Like the parse exception, scope-resolution exceptions behave similarly to batch-level exceptions within the same scope, and similarly to statement-level exceptions in the outer scope. Since the stored procedure creates a new scope, hitting this exception within the procedure aborts the rest of the procedure, but any T-SQL encountered in the same batch after execution of the procedure will still run. For instance:

EXEC NonExistantTable
PRINT 'This will print!'
GO

Connection and Server-Level Exceptions

The remaining types of exceptions that can be thrown by SQL Server are those that abort the entire connection and those that cause the server itself to crash. These types of exceptions are generally caused by internal SQL Server bugs and are, thankfully, quite rare. I cannot provide any simple examples of these types of exceptions, as they can require preconditions such as corrupted data or faulty hardware.

The XACT_ABORT Setting

Although users do not have much control over the behavior of exceptions thrown by SQL Server, there is one setting that can be modified on a per-connection basis. Turning on the XACT_ABORT setting makes all statement-level, parsing, and scope-resolution exceptions behave like batch-level exceptions. This means that control will always be immediately returned to the client any time an exception is thrown by SQL Server. (This assumes that the exception is not handled.)

To enable XACT_ABORT for a connection, the following T-SQL is used:

SET XACT_ABORT ON

This setting will remain enabled for the connection—even if it was set in a lower level of scope, such as in a stored procedure or dynamic SQL—until it is disabled using the following T-SQL:

SET XACT_ABORT OFF

To illustrate the effect of this setting on the behavior of exceptions, let’s review a couple of the exceptions already covered. Recall that the following integer overflow exception operates at the statement level:

SELECT POWER(2, 32)
PRINT 'This will print!'
GO

Enabling the XACT_ABORT setting before running this T-SQL changes the output, resulting in the PRINT statement not getting executed:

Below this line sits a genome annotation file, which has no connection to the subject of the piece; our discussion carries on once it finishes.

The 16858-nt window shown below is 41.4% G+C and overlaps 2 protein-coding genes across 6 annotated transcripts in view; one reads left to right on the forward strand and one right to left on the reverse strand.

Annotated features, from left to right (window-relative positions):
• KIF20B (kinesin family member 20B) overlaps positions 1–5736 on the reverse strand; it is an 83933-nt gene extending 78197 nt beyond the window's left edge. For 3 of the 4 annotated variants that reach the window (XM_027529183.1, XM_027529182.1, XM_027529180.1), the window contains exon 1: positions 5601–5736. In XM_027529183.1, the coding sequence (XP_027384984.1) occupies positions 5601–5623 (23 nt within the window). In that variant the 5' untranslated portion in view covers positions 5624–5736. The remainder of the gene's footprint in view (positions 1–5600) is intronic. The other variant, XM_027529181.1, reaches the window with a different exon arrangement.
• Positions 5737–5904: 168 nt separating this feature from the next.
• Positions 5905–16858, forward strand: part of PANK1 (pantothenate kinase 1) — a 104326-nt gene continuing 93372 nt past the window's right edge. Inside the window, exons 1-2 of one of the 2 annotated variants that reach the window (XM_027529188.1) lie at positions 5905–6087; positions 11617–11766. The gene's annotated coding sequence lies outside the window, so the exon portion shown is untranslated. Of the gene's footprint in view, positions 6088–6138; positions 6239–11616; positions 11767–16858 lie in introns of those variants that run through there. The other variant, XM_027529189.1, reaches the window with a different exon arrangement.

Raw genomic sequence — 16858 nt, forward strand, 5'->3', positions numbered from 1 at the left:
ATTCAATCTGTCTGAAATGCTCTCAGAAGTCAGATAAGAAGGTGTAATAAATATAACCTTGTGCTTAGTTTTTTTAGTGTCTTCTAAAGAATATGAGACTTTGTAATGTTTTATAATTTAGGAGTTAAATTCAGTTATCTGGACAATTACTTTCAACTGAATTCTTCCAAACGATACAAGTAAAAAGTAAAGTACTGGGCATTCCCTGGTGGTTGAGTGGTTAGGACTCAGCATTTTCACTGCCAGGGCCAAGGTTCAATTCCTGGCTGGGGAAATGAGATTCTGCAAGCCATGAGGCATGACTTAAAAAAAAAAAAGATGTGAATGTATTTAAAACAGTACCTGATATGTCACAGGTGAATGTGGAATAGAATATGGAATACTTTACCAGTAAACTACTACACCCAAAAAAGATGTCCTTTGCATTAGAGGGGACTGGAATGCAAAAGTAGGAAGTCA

SET XACT_ABORT ON
SELECT POWER(2, 32)
PRINT 'This will NOT print!'
GO

The output from running this batch is as follows:

Msg 232, Level 16, State 3, Line 2
Arithmetic overflow error for type int, value = 4294967296.000000.

Another example is a parsing exception in a lower scope. Recall that by default, the following exception does not abort the outer batch, but only the EXEC function:

EXEC('SELECTxzy FROM SomeTable')
PRINT 'This will print!'
GO

Just like the overflow exception, with XACT_ABORT set, the outer batch will be aborted in addition to the EXEC function, resulting in the PRINT statement not being evaluated.

In addition to controlling exception behavior, XACT_ABORT also modifies how transactions behave when exceptions occur. I will blog more about this later in this series.

Stay tuned, and thanks for reading!

1 Comment

  1. Jan NovakJan NovakOct 10, 2011
    7:00 PM

    Hi Adam.
    Thank you for a nice post! I enjoyed it and I am looking forward to your next post.

    Just today we had a talk about errors with my collegue regarding the scenario bellow, when SQL Server checks differently the existence of a column and a table in a stored procedure.

    USE tempdb
    GO
    
    CREATE TABLE ExistingTable(
    	bar INT NOT NULL
    )
    GO
    
    --Sql Server does not check for existence of table:
    CREATE PROCEDURE Valid
    AS
    BEGIN
        SELECT NonExistingColumn
        FROM NonExistingTable
    END
    GO
    
    --Sql Server check for existence of column if table exists and throws an error:
    CREATE PROCEDURE Invalid
    AS
    BEGIN
        SELECT NonExistingColumn
        FROM ExistingTable
    END
    GO